12 March 21 Vietnamnews Source HCM CITY – Saltwater intrusion will affect about 40,000ha of fruits and 5,000ha of rice in the Cửu Long (Mekong) Delta this month, according to the Ministry of Agriculture and Rural Development's Irrigation Department.
The fruit areas are in Tiền Giang, Bến Tre, Vĩnh Long and Sóc Trăng provinces, while the rice areas are in Trà Vinh Province.
The level of saltwater intrusion in the ongoing 2020 - 21 dry season is higher than average, but lower than the dry season in 2015 and 2020.
Saltwater intrusion from sea through river mouths began occurring at the delta's main rivers on January 24, nearly one month earlier than the average of many years.
Before the beginning of the 2020 – 21 dry season, local authorities in the delta took various measures to protect agricultural production and households from saltwater intrusion.
The measures include building and upgrading irrigation works, dredging irrigation canals, and restructuring crop cultivating schedules.
Seawater with a salinity rate of four grammes per litre is expected to enter 50 – 85 kilometres deep into the mouths of the delta's main rivers this month.
At the Hàm Luông River, for instance, saltwater intrusion will enter 65 - 70 kilometres deep into the river mouth.
Most crops can only tolerate a salinity rate of up to one gramme per litre.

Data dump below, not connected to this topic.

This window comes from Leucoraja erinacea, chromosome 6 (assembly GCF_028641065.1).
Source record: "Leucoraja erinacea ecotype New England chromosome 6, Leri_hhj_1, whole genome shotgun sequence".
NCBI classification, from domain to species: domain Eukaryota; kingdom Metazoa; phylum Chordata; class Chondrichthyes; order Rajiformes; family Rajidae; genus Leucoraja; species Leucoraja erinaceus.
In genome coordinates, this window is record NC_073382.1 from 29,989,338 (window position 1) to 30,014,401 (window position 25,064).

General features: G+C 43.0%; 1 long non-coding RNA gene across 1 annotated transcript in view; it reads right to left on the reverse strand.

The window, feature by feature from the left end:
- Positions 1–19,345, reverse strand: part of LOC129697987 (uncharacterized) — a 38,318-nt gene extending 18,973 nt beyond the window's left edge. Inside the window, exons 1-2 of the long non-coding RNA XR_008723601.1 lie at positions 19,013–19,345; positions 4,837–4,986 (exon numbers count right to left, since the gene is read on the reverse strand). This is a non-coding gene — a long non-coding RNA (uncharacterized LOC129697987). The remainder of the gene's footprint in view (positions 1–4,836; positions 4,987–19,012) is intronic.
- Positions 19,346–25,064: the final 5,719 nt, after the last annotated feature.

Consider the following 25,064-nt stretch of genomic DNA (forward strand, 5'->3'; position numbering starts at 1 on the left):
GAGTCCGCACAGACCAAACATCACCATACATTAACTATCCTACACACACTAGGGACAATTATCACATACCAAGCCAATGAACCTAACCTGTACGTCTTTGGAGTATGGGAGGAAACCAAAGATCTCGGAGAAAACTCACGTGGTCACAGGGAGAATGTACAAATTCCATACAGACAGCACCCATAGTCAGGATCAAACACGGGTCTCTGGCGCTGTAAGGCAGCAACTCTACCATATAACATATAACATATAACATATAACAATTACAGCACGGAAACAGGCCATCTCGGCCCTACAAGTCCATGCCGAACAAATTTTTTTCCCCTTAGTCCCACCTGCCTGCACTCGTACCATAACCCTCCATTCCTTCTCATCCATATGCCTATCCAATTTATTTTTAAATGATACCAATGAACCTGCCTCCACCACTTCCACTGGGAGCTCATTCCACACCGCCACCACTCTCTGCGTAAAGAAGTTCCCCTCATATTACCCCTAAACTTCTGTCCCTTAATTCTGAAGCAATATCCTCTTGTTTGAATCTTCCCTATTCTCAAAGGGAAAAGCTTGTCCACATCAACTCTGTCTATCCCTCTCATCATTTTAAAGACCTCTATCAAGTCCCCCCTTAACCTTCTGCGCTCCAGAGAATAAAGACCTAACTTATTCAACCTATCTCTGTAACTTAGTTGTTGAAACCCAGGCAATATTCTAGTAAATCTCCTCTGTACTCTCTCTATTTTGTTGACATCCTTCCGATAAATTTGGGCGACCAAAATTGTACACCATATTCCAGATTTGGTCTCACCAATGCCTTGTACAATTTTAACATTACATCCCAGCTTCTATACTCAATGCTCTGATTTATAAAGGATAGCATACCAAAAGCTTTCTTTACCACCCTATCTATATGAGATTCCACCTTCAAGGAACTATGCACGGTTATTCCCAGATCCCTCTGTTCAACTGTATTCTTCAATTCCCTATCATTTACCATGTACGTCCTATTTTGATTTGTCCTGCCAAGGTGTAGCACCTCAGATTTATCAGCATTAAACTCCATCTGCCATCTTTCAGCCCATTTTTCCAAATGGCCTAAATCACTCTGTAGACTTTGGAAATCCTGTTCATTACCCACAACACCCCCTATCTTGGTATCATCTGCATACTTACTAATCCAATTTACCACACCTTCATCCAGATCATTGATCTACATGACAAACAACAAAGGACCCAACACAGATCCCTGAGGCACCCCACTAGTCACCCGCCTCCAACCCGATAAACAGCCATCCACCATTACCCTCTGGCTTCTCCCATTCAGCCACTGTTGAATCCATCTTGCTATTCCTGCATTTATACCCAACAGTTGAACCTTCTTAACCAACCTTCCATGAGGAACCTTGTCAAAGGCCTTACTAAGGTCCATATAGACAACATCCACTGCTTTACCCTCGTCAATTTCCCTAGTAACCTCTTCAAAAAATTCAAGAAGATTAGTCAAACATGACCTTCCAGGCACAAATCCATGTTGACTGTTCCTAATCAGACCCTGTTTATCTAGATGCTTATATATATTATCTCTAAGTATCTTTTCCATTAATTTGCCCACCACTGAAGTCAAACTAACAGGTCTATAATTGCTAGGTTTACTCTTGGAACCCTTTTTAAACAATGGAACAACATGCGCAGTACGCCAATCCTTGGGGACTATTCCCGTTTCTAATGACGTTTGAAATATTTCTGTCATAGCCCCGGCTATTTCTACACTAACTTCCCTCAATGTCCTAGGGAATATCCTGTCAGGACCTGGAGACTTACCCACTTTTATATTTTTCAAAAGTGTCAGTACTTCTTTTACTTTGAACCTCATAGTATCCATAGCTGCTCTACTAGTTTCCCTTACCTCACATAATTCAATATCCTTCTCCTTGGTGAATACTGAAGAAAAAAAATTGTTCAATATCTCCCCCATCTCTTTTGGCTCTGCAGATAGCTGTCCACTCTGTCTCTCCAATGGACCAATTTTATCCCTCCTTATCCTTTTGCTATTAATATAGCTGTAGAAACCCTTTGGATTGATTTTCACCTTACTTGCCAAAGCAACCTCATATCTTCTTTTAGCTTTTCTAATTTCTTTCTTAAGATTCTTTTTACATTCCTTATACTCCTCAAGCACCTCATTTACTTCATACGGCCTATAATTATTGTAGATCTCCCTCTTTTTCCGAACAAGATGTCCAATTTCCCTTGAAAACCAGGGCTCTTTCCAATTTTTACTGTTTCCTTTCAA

Saltwater intrusion will gradually fall in April and May, according to the Irrigation Department.
The high level of saltwater occurs during high tides when seawater rises and enters deep into river mouths.
In previous high tides this year, saltwater entered deep into river mouths on January 10 – 14, January 24 – 30, February 12 – 16 and February 24 – March 2.
The delta had heavy rains in January and February, but local farmers stored irrigation water in their orchard ditches, so the orchards and daily-use water have not been affected.
Farmers in the delta, the country's rice granary, have harvested 400,000ha of 1.51 million hectares of the ongoing 2020 - 21 winter - spring rice. The winter - spring rice was sown earlier than normal to avoid a shortage of irrigation water at the end of the crop.
To secure irrigation water for the upcoming summer – autumn rice crop, the Irrigation Department has told localities to only grow crops in areas that have enough irrigation water. If they do not have enough, farmers should only start growing a new rice crop when the rainy season starts, it said. – VNS